DRC: Overcrowding and Lack of Water in Kalémie

Sara Creta/MSF

Tanganyika province in southeastern Democratic Republic of Congo (DRC) has been plagued by intercommunal violence for over a year now. With a resurgence of old conflicts forcing people from their homes and the arrival of the rainy season, Doctors Without Borders/Médecins Sans Frontières (MSF) is growing increasingly concerned about the living conditions of those displaced around Kalémie.

More than 500,000 people are currently displaced in Tanganyika province. Around half of them are living in and around the town of Kalémie. In the last month, some people in settlements outside Kalémie were forced to flee due to violence and sought safety in the town. Those who had no relatives or friends to stay with are now in the school buildings or compounds of Moni, Filtisaf, Hodary, and Lubuye.

Living conditions are unacceptable, with many people sleeping on the ground under mosquito nets. “They have survived several attacks and have been forced to abandon their previous shelters. Each time, they lose some possessions and many have nothing left,” says Stéphane Reynier de Montlaux, MSF emergency coordinator.

The authorities want the displaced living in and around the school buildings to be relocated before classes resume, and their futures remain uncertain.

MSF has been running mobile clinics since April. Teams are providing medical assistance at 17 unofficial sites that are host to approximately 210,000 internally displaced people. MSF has provided 16,410 consultations in the last three months, the majority for malaria, malnutrition, and measles in children under five.

Nearly half of all patients seen by the mobile clinic staff are suffering from malaria. “Our teams are providing 60 consultations per day on average, which shows that there is a high demand for health care. For this reason, we will soon start providing care in fixed health posts that will be open five days a week,” says Reynier de Montlaux.

MSF teams offer primary health care, as well as maternal and reproductive health consultations, and those who are seriously ill are referred to Kalémie hospital. There are also significant mental health needs as a result of the violence, and MSF has started offering psychological support. In the five weeks since this activity started, there have been 576 consultations.

Access to safe water is a major challenge

Even though access to health care is improving, there is still a lack of safe water and consequently a risk of waterborne diseases and epidemics.

In order to prevent epidemics, the displaced people living in the settlements in and around Kalémie would need to receive 5.3 gallons of water per person per day. In order to achieve this, 1 million gallons of water would have to be distributed daily. “This is just under what we have managed to distribute in one month,” explains Ivan Quentin, emergency logistics coordinator for MSF. “Even if we added all water distributed by other organizations present here, the total is still completely inadequate. The quantity of water available is under the emergency thresholds for the first days of a crisis. Without significant involvement from other organizations, it will be extremely difficult for MSF to address the needs in the months to come.”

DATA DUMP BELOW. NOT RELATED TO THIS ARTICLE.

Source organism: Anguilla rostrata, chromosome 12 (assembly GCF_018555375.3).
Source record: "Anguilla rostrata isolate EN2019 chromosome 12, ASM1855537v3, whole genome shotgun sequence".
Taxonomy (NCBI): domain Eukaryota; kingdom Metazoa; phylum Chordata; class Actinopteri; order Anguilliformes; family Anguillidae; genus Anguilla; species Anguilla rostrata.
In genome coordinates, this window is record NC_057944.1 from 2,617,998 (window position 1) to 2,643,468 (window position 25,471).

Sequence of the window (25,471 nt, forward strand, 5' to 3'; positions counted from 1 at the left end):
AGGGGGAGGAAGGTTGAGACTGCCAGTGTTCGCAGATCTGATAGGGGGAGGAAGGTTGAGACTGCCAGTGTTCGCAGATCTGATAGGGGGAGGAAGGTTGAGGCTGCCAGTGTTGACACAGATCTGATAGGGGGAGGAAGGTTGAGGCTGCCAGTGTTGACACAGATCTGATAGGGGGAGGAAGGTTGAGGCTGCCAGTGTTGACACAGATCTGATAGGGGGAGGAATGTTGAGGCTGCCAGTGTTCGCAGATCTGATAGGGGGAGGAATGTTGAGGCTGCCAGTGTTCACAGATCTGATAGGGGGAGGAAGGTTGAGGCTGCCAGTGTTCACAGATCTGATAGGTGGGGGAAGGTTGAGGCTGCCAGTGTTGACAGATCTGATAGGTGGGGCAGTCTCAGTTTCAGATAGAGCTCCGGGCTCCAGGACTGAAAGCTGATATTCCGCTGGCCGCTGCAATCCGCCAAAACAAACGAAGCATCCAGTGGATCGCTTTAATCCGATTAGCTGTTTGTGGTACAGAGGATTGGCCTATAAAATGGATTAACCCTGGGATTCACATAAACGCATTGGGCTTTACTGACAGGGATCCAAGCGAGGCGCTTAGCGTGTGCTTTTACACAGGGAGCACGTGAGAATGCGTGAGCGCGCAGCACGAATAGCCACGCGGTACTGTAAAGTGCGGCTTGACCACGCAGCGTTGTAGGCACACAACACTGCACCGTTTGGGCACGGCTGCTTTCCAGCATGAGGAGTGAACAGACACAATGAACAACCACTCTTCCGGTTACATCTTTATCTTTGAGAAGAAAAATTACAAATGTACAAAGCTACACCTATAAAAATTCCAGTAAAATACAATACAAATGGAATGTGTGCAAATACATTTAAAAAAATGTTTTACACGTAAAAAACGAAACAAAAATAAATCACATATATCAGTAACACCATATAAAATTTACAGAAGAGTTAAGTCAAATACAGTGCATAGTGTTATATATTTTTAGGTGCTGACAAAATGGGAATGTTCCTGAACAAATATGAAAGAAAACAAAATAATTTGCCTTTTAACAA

Precarious shelters put people at risk

The displaced people are living in shelters made of straw that are built very close together because of lack of space. This, coupled with inadequate site management, has meant that fires have broken out and have spread rapidly. There have been fires on at least five sites in the past month, including at Moni, Lukwangulo, Kabubili, Kateke, and Katanyika.

“The recent fire in Katanyika could have been catastrophic if it had happened at night," continues Reynier de Montlaux. "It’s a wonder that only a few people were slightly hurt when nearly three quarters of the camp went up in flames in less than an hour.”

Next week, MSF is planning to distribute some basic relief items to 4,630 Katanyika households that lost everything. However, similar fires will continue to occur as long as nothing is done to improve living conditions. 

Overcrowding could lead to disease

With the rainy season fast approaching and people living in overcrowded conditions without access to enough clean water, there are fears of a cholera epidemic. The disease is endemic in this area and MSF is therefore preparing to provide medical support in case of need. A vaccination campaign is also planned.

The security situation in the area is unpredictable and people continue to flee violence and gather in and around Kalémie for safety. The living conditions for the displaced remain deplorable, and more assistance is needed from both the authorities and the international community to provide solutions.